(Translated from the original post on March 07, 2023)
Hello, this is Minew.
Since I heard that the first storm of spring blew through the Kanto area last week, I would like to look back at the photos I took during the cold and wintry season. I don't like cold weather, but I like the scenery at this time of year.
GR III, P mode, ISO400, 1/125 sec, F5.6, -1.3EV, WB: Auto, Retouched (Level Compensation)
The first sign of winter is frost (link to Japanese BLOG). I like to look at the white crystals and columns of frost on the tips of the grass leaves on the ground. They are beautiful.
Even in winter, I dress warmly and take a walk around the neighborhood every morning. I have about five different routes that I often take in different directions, and I start walking in whichever direction I feel like going that day.
GR III, P mode, ISO200, 1/1000s, F4.0, +1.0EV, WB: Auto
In the forest where the leaves have fallen, the clear sky can be seen through the gaps in the branches. Bird nests are also visible.
Looking at the roadside, red berries can be seen in the bushes that have lost their green color.
There seem to be relatively many plants with red berries (few green berries), probably because the red color attracts birds to eat them. Nandina, holly and Japanese holly ... I wonder if the fact that they are only about 1 cm in size is because they are small enough for birds to swallow.
Fruits of the Hiyodori jogo, the second is a macro shot.
GR III, P mode, ISO100, 1/125 sec, F2.8, -1.0EV, WB: Auto
GR III, P mode, ISO200, 1/60sec, F3.5, -0.3EV, WB: Auto, Crop 35mm
Fruits of the Hiyodori jogo. I learned about them for the first time this year. They are a beautiful shiny red color.
It is difficult to know what kind of plant it is when it is an ordinary red round fruit, but when it grows on a path that I pass every day, I can connect it with my knowledge that the flower I saw in summer has changed and become a fruit, or that it is the plant with those leaves.
If the color of the flower is subtle, it is even more difficult. But you can start by remembering the fruit, and then try to find the flower the next spring or summer. It's a long process, but it's fun to see the names of the flowers and berries I know grow with each passing year.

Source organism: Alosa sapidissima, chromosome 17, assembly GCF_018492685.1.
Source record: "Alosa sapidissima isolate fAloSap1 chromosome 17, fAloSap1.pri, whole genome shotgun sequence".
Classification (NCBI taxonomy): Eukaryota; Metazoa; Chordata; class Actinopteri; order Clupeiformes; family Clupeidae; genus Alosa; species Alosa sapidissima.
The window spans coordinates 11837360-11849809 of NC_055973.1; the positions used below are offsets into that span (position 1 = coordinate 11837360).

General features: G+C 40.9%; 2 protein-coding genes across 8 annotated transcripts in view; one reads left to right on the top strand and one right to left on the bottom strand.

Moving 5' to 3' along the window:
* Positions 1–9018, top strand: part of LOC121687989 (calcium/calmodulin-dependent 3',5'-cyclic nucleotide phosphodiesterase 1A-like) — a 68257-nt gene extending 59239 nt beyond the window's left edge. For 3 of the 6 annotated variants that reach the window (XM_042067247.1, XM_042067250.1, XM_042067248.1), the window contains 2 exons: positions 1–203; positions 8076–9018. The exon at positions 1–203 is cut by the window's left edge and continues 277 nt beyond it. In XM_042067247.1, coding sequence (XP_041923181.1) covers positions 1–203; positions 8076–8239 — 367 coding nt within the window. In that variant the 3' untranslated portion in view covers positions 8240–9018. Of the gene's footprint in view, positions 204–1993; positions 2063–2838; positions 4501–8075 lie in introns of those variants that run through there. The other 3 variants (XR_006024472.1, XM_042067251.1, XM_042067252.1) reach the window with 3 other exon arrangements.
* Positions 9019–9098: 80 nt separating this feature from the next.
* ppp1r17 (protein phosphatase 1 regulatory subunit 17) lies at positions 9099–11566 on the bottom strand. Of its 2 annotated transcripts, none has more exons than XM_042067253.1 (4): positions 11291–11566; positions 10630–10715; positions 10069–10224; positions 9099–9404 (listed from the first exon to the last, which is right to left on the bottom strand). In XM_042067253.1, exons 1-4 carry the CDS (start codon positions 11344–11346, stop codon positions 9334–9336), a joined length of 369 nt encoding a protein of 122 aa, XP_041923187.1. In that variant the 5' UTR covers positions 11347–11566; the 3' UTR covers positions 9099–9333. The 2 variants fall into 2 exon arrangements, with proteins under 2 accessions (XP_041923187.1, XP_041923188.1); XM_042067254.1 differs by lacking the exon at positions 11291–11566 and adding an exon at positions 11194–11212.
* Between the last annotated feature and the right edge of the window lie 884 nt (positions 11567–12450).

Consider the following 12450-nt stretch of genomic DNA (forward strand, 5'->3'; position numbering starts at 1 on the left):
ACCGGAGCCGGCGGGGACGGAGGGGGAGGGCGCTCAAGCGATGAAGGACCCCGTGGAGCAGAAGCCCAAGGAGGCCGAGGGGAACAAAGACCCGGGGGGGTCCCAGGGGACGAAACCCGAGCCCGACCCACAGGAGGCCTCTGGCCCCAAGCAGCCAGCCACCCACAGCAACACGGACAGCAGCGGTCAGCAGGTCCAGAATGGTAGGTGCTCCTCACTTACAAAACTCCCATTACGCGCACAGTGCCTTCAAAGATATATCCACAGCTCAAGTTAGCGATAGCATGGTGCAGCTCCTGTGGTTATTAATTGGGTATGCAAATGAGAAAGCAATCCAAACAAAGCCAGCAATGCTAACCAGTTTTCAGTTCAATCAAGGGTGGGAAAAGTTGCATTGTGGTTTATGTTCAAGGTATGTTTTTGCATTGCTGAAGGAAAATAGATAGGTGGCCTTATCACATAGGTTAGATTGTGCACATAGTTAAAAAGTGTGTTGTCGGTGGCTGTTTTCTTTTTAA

GR IIIx, P mode, ISO1600, 1/20 sec, F9.0, -1.7EV, WB:Auto, Retouched (Crop, Level Compensation)
GR III, P mode, ISO800, 1/800sec, F3.5, -1.0EV, WB:Auto, Retouched (Crop, Level Compensation)
Only the fibers of winter cherry and dead leaves reveal the delicate reticulated structure of the trees, a natural formation unique to winter. It is nothing but a magnificent sight.
Focusing is important when photographing a reticulated subject. The autofocus may get confused about whether to focus on the mesh or the other side, so if you press the shutter release button halfway several times and the autofocus fails to focus, you should switch to manual focus mode.
When I switched to macro mode, the focus automatically moved to the minimum shooting distance (6 cm), so I switched to manual focus and took the picture.
Manual focusing with the GR is easy because you can pick up a leaf with your left hand, adjust the distance, and shoot with your right hand. This is a great feature of the GR.
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This time I looked back at the photos I took during the cold season.
I think we will have more warm days from now on. I can't wait for the cherry blossoms.
See you soon!